A couple of weeks ago, I blogged about looking beyond the Vanguard MSCI Emerging Markets ETF (VWO - News) and the iShares MSCI Emerging Markets Index Fund (NYSE Arca:EEM) for emerging markets exposure.
Specifically, I mentioned a few single-country ETFs with potential for outperformance in the coming decade.
But for investors uncomfortable with jumping into country-specific ETFs and who prefer broad exposure, dividend-weighted funds like the WisdomTree Emerging Markets Equity Income Fund (DEM - News), can offer a great alternative way to play emerging markets.
DEM differs from cap-weighted funds like VWO and EEM by not only weighting its constituents by annual dividends paid, but also by selecting its holdings based on dividend yields.
And true to its word, DEM sports an impressive dividend yield.
It might come as a surprise to you that DEM actually has a trailing 12-month yield of 4.45 percent and a 30-day SEC yield of 3.21 percent. In comparison, VWO and EEM have a trailing 12-month yield of 2.36 and 2.12 percent, respectively.
DEM's dividend-based methodology also leads to a unique portfolio with very different country exposures than what investors get in VWO or EEM via the MSCI Emerging Markets Index.
|Country Weightings (in %)|
|EEM (MSCI EM Index)||DEM (WisdomTree |
EM Equity Income Index)
But the real kicker here is that it's handily outperformed both VWO and EEM over one- and three-year periods in total returns—and in also in price returns.
The SPDR S'P Emerging Markets Dividend ETF (EDIV - News) is also worth mentioning here. The dividend-weighted fund launched in February 2011, and while it doesn't have a long track record yet, it also beat out VWO and EEM over the past one-year period.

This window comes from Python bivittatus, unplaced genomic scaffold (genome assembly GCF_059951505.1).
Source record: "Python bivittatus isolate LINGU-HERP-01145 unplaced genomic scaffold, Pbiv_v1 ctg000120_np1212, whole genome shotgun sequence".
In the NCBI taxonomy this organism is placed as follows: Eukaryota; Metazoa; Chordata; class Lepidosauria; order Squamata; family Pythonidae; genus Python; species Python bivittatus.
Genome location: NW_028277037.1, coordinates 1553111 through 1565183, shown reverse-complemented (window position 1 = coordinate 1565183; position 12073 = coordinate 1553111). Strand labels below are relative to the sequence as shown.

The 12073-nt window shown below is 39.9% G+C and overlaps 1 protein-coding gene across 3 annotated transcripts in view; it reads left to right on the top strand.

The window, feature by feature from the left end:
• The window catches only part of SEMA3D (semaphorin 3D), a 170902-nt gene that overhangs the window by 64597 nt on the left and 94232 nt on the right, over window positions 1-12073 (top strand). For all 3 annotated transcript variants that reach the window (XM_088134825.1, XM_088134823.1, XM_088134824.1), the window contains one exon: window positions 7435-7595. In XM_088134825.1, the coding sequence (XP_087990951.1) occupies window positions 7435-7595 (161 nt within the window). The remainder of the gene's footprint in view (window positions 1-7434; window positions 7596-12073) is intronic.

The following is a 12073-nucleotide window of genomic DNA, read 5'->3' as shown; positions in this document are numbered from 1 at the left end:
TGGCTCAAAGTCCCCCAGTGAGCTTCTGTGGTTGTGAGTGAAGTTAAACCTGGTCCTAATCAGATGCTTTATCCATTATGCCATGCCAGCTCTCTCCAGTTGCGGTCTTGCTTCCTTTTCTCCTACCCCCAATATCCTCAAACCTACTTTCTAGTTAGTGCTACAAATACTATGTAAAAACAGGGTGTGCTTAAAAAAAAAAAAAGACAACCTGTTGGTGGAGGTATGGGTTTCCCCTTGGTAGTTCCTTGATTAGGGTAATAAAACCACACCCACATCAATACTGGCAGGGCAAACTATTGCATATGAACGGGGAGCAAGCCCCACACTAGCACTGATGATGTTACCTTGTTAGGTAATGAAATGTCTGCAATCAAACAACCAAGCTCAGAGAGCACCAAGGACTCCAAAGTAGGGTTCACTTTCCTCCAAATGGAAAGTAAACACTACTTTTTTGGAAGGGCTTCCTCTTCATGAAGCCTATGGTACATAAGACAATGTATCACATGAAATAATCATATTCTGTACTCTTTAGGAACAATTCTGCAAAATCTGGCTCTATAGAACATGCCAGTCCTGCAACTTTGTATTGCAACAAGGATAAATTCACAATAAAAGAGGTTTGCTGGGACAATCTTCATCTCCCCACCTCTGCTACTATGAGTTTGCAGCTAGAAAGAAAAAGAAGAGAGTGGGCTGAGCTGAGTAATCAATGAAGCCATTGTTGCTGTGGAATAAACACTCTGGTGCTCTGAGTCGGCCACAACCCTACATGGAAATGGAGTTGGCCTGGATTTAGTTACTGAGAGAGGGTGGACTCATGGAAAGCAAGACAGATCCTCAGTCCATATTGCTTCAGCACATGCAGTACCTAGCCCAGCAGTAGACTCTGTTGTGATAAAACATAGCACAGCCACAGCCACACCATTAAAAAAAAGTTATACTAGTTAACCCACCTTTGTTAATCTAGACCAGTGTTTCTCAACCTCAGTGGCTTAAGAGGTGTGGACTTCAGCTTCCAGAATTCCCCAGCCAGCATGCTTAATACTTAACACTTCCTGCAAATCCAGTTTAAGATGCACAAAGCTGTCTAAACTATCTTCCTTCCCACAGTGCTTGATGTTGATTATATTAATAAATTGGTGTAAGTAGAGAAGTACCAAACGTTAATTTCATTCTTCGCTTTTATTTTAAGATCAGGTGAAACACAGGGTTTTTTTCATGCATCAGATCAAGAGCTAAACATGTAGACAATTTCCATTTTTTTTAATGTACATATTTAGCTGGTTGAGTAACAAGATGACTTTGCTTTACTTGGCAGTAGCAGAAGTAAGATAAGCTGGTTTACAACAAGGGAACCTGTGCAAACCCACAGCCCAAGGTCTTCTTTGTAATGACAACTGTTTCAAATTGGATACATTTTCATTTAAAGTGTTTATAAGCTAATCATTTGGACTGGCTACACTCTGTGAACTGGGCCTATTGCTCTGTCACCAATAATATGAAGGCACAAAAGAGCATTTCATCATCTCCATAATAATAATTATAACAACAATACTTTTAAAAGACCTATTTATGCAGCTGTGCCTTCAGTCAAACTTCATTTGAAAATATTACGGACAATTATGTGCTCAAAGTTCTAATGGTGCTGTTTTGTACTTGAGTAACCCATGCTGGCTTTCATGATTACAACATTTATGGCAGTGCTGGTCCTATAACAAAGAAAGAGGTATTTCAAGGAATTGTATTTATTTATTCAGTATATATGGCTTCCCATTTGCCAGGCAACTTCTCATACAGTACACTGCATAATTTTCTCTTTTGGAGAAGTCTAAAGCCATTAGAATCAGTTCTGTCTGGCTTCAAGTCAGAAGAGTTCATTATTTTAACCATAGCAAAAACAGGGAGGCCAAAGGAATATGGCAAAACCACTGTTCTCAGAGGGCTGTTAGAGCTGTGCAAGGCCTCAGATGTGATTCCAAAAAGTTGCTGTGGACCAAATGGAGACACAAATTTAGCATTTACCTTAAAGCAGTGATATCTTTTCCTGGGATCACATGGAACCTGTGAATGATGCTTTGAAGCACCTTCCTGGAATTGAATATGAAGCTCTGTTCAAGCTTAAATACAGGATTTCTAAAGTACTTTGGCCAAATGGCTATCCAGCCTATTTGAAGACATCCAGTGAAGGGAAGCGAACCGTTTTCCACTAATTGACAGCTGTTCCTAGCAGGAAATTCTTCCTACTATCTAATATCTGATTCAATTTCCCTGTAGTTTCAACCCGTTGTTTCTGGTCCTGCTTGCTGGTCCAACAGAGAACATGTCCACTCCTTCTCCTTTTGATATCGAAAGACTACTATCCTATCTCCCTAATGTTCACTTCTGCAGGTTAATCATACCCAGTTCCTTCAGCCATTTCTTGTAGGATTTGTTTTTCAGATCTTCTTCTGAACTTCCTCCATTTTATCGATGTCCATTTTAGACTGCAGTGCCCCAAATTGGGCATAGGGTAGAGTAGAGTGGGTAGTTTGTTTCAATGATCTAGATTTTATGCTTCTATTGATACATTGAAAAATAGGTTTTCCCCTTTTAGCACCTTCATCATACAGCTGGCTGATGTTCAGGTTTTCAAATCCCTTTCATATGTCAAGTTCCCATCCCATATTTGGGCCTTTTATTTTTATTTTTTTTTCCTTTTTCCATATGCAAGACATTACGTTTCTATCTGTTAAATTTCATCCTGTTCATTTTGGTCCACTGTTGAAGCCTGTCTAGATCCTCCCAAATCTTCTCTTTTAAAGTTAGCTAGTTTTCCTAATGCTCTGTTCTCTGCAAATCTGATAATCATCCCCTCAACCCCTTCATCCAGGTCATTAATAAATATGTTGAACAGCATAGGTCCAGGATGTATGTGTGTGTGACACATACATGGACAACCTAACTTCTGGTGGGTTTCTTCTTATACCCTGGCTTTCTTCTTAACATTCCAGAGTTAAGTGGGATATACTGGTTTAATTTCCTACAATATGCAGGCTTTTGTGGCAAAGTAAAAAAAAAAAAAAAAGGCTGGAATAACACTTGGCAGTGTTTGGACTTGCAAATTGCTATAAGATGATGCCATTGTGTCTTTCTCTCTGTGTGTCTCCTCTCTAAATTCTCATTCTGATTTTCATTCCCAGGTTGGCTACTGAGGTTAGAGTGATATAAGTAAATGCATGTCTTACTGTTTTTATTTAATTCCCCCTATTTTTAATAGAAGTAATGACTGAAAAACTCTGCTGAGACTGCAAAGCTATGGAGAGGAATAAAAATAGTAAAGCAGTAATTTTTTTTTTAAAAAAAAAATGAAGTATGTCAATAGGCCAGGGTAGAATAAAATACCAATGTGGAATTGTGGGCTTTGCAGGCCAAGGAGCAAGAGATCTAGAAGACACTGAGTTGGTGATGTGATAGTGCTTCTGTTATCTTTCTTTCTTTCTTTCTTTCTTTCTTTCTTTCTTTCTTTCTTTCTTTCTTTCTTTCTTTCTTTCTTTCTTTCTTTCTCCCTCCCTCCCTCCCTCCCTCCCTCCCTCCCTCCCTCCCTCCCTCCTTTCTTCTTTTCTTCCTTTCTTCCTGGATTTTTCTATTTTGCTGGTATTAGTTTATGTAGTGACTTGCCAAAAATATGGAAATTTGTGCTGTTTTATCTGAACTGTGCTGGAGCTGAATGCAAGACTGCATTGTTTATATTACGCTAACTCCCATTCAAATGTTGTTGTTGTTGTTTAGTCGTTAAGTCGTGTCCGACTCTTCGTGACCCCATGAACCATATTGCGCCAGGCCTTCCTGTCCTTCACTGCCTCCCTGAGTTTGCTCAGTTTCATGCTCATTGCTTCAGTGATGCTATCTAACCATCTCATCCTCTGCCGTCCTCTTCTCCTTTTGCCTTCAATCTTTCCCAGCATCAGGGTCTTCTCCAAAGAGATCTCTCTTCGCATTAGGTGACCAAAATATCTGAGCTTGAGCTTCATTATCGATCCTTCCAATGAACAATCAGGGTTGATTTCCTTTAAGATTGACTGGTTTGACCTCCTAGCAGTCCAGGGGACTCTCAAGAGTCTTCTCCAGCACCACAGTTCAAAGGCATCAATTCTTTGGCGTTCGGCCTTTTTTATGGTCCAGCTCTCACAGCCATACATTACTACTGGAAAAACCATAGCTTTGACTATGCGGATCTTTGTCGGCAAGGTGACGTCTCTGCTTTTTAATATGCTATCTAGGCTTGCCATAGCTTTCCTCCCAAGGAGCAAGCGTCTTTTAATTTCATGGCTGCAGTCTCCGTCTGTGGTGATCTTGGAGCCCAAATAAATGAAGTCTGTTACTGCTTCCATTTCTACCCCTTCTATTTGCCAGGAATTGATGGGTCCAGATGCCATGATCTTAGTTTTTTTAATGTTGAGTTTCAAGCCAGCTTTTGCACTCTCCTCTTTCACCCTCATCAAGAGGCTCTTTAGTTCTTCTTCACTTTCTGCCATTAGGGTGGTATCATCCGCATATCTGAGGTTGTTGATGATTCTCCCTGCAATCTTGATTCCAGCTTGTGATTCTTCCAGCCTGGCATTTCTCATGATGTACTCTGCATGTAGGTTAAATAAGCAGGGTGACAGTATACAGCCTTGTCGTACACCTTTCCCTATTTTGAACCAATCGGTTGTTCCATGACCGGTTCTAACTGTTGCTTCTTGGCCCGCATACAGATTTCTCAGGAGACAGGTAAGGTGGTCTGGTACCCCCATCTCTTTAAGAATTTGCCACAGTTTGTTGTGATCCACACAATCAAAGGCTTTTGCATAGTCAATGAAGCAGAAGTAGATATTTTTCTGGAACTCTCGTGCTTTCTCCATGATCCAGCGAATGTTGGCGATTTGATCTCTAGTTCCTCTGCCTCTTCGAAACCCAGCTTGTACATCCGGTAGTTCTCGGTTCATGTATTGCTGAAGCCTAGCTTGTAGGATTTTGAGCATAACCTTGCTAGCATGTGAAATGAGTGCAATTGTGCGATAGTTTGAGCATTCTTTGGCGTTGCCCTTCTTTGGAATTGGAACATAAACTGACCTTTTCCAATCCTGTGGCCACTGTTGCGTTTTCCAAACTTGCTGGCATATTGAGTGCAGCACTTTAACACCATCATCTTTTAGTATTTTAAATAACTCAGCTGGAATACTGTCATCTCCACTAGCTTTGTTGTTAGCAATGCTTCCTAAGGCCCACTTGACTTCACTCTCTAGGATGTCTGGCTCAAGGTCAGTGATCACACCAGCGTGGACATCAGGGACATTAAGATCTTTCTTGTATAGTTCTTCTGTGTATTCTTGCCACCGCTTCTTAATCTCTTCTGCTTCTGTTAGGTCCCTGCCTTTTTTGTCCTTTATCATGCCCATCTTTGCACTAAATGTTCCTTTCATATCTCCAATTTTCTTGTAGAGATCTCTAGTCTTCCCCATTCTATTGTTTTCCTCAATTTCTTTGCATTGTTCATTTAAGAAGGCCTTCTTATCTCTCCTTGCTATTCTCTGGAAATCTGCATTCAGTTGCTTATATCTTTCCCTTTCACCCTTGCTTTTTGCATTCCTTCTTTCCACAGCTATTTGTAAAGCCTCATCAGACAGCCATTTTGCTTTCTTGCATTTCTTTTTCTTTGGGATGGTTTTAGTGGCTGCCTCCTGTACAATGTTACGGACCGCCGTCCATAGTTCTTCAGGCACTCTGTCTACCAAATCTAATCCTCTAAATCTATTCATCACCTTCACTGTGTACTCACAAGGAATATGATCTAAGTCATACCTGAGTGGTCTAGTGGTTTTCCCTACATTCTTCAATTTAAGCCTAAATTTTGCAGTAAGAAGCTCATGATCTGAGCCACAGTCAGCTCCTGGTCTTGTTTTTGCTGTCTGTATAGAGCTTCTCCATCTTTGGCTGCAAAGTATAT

But beyond simply broad-based funds, yield-hungry investors might also be interested in the WisdomTree Emerging Markets SmallCap Dividend Fund (DGS - News), which was the first small-cap-focused emerging markets ETF to launch.
DGS also sports a handsome dividend yield, a trailing 12-month yield of 3.84 percent and a 30-day SEC yield of 7.63 percent.
Plus, DGS' small-cap tilt gives the fund significant exposure to industrials and the consumer side of emerging markets, as opposed to large, state-owned financial and energy companies that play a heavy hand in broad, cap-weighted funds like VWO and EEM.
|Sector Weightings (in %)|
|EEM (MSCI EM Index)||DGS (WisdomTree Emerging |
Markets SmallCap Dividend Index)
|Consumers (Staples and Cyclicals)||16.6||21.1|
And once again, it's outperformed both VWO and EEM over the past three-year period.
Now it might look like I'm picking on VWO and EEM a bit here, but because they're $54 billion and $33 billion goliaths in the emerging markets space, they've become the standard by which emerging markets ETFs are now measured against.
And while DEM's $3.4 billion in assets is nothing to scoff at, compared with VWO and EEM, the fund looks underappreciated.
This is surprising considering all the attention that dividend ETFs have gotten over the past year. Also, considering the numerous emerging markets debt ETFs recently launched, not much is talked about in terms of searching for yield in emerging markets equities.
Perhaps investors have been obsessed with emerging markets debt funds and overlooked the equity space.
Or perhaps DEM got overlooked as everyone was focused on which was better—VWO or EEM—two funds tracking the same index, while DEM was beating both funds hand over fist. Over three years, DEM outperformed both by more than 20 percent.
Still, for those wanting emerging markets equity exposure, DEM, as well as DGS, are solid plays that pay out handsome dividends.
These are just a few more alternative choices to VWO and EEM that emerging markets investors might consider before blindly chasing the most popular funds.
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